Tag Archives: science

Science and Religion in our society

Screenshot_110414_073856_PM

Over the past few decades our culture has started to tend to be more based on science and less so on religion. This trend started in the early 18th century with Deism. This was a religious philosophy shared by many of the founding fathers of the United States, as well as enlightenment thinkers. Deists believed in a creator who was not active in the present world, and that instead natural laws governed the world. Since then we have seen a gradual decline in the use of the word religion, other than a peak during the second great awakening. This has not because insinuating that people are 1/5 as religious now as they were 300 years ago, instead people no longer study religion the same way they did in the past, now learning has focused on science as shown by the blue line.

This interest in science was started around the turn of the 18th century by works such as Newton’s Principia. Newton’s and other scientists of his time set the foundation for scientific learning that we all see today. The use of the words “science, engineering, physics, and chemistry” really took off in the mid-19th century as more people began looking into new scientific fields, such as Charles Darwin and evolution.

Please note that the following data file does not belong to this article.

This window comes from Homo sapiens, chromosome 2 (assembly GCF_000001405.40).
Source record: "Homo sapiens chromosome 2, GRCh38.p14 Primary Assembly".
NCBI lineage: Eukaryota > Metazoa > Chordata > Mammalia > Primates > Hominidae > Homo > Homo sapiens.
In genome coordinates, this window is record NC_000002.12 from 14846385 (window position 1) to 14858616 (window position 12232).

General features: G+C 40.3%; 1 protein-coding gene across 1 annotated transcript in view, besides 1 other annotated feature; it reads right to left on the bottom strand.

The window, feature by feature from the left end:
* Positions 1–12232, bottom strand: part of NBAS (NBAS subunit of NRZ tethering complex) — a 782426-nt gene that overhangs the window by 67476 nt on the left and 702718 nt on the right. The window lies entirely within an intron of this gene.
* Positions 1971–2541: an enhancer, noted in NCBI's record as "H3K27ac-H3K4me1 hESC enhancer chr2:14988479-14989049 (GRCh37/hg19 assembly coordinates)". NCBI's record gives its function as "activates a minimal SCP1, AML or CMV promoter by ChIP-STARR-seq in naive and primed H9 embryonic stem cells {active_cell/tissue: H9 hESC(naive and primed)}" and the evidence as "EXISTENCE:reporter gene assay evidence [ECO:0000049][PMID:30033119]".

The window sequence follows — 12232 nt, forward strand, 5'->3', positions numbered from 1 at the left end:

As time went on people began to write more and more about science and less and less about religion. This shift in word usage has signaled a change in society, in the 1700’s much of a common persons education had to do with religion, and many people learned to read so that they would be able to read the bible, whereas now almost none of our formal education has anything to do with religion, and in large part consist of science, physics, chemistry, and engineering, especially here at Tech.

This change in education has changed the way that our culture thinks, no longer is religion a main topic of discussion. It is far more likely that you will witness a debate or discussion on the newest iPhone, then on the Bible. This is not to say that religious discussion is gone -the four words together barely account for more than religion when unadjusted- but instead take place in different settings. These setting are less public, although not less academic, and because of this less public nature influence culture, and therefore religion shows up in writing less. In the last hundred years religious studies have taken a back seat culturally, and because of this our culture is much more based on science than it was a few hundred years ago.